Some critics and theatergoers are of the believe the last decade has been a second Renaissance for Disney Animation, with critically-acclaimed and financially-coveted offerings like Zootopia, Big Hero 6, Tangled, and Moana bursting onto the screen to an outcry of good fortune. No film in the Disney catalog capitalized more than late-2013’s holiday juggernaut – Frozen. The animated film with the snowy landscapes and catchy songs achieved a very positive critical reception and acclaim from theatergoers, allowing it to achieve over nearly 1.3 billion dollars at the worldwide box office and a bottomless amount from merchandising and home video sales.
I was a mixed bag when the film first came out. I criticized the familiarity of its narrative and the lack of originality, while I wrote highly about the likability of its characters and the charm the cast brought to the film, complimented by energetic and enthusiastic music and animation. As over half a decade has went by, I believe I have lightened up a lot on my criticisms, reflecting back on the whimsical nature with more fondness. I don’t believe my opinion has changed enough to warrant revisiting the film on a future review, but I think maybe I came off more negative as a result of all the hype the film received. Something I have tried to be better at with shaping my reviews is reviewing things for what they are and not for what I assumed heading in or in-reaction to what I was told.
I was looking forward to Frozen II overall and, as you can expect, moviegoers showed up in droves for the opportunity to see Elsa, Anna, and friends again, with the film grossing over 1.4 billion dollars at the worldwide box office and received a generally positive reception. Most critics seem to carry the consensus that the film wasn’t as good or “fresh” as the original, but most at least found something to enjoy about it.
Directed by Chris Buck and Jennifer Lee (not unlike its predecessor), Frozen II is set three years after the events of the first film, and brings back our familiar cast of characters – Elsa, Anna, Kristoff, Olaf, and Sven, as they leave Arendelle because of the mysterious voice that has been calling out to Elsa. The film sees the characters tackle their own individual plights, like Olaf and his apparent existential crisis, Kristoff working up the courage to ask Anna to marry him, and Anna and Elsa discovering the secrets of Arendelle and their family, and the origin of Elsa’s special abilities.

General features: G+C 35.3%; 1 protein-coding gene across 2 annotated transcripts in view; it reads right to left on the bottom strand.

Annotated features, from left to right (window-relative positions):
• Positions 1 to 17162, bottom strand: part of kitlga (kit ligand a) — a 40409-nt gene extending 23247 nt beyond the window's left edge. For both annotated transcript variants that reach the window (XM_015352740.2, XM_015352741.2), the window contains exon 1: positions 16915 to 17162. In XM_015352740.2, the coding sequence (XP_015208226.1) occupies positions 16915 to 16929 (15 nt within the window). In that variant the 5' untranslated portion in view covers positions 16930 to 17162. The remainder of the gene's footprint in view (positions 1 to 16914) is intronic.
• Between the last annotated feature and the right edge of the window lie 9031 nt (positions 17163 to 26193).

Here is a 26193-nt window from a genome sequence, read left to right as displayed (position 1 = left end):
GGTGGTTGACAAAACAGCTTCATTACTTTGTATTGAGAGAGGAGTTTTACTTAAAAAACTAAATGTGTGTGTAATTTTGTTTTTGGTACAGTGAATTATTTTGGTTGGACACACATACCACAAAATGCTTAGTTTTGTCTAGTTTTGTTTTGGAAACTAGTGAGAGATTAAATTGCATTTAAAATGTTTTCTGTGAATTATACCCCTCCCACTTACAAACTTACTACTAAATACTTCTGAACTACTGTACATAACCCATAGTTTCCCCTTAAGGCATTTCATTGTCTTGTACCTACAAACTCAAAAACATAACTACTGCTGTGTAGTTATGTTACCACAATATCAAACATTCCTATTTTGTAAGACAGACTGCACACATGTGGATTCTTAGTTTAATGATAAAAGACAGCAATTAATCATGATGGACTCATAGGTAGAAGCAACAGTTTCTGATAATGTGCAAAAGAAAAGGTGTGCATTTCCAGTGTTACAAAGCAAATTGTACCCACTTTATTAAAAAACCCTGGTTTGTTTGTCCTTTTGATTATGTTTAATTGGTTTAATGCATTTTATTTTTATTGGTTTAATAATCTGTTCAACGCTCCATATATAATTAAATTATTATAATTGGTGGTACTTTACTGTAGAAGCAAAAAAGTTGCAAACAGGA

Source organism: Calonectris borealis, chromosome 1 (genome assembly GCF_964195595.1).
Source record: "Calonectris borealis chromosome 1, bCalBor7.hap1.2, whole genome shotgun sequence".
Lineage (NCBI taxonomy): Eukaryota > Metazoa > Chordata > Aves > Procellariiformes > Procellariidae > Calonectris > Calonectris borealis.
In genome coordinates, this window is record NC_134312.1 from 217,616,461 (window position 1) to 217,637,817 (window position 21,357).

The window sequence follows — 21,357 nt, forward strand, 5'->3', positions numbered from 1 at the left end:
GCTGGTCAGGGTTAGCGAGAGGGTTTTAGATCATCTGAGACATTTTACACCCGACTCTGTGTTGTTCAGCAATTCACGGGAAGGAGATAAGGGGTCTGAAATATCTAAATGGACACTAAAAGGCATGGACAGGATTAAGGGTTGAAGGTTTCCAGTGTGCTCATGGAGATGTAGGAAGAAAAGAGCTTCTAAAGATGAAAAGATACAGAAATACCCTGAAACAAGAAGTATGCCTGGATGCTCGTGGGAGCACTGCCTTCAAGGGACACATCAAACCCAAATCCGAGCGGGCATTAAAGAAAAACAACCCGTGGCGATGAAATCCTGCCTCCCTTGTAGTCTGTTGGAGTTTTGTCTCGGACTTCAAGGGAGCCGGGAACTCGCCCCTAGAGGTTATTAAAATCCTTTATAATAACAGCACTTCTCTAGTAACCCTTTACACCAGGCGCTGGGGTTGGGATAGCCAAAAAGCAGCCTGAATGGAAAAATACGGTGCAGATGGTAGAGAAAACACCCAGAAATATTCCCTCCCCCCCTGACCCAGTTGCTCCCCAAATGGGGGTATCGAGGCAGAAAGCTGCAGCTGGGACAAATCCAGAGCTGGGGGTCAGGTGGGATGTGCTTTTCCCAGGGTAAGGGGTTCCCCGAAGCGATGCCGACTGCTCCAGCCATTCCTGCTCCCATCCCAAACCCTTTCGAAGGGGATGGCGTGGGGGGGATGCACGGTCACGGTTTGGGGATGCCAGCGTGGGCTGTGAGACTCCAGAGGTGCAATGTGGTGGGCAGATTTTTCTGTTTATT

Personally, I think I enjoyed Frozen II more than Frozen, but it isn’t necessarily the significant improvement I would have liked. The subject-matter is interesting, if, perhaps, lightweight and inconsequential. I believed I would enjoy this film more than I did, because the trailers and the music I had heard had me anticipating a darker, maturer film. This isn’t wrong, necessarily, but it’s a surface-level sophistication I don’t believe transcends animation or challenges itself.
Kristoff struggling to ask for Anna’s hand in marriage feels like a direct-to-DVD subplot, even if it did result in a musical number that reminded me of a cross between Christian music and a boy band music video. It doesn’t overstay its welcome, however, unlike how a direct-to-DVD film would. It feels like they simply needed to offer him something to do. Olaf offers the comic-relief and earned a few laughs, I think. Sometimes I am a stickler when it comes to comic relief characters. For instance, as much as I loved How to Train your Dragon: The Hidden World, the only glaring criticism I had with the film was the Thorston Twins and how the humor didn’t gel with my personal tastes. I enjoyed Olaf’s character and even if it was a little ham-fist and lacking in nuance, I think they incorporating his subplot cleverly into the overall story.
The conflict and journey of Elsa and Anna is no doubt the meat and potatoes of the Frozen series. They are, for the most part, what I watch these films for. I believe this film masters the art of style over substance, and I don’t mean that as an insult. In retrospect, the dynamic isn’t very complex nor is it very profound or sophisticated, and yet, through dazzling, imaginative and, sometimes even, breathtaking imagery and animation, it feels grandiose and epic-scale. Certain scenes involving Elsa by herself can feel elegiac and haunting in their execution, with a visual pzazz that can make you feel in an abstract way despite the film’s narrative reach being short at best. It isn’t the harrowing journey of self-discovery between two sisters, but it can sometimes trick your brain into believing that it is, and that’s, really, half the battle.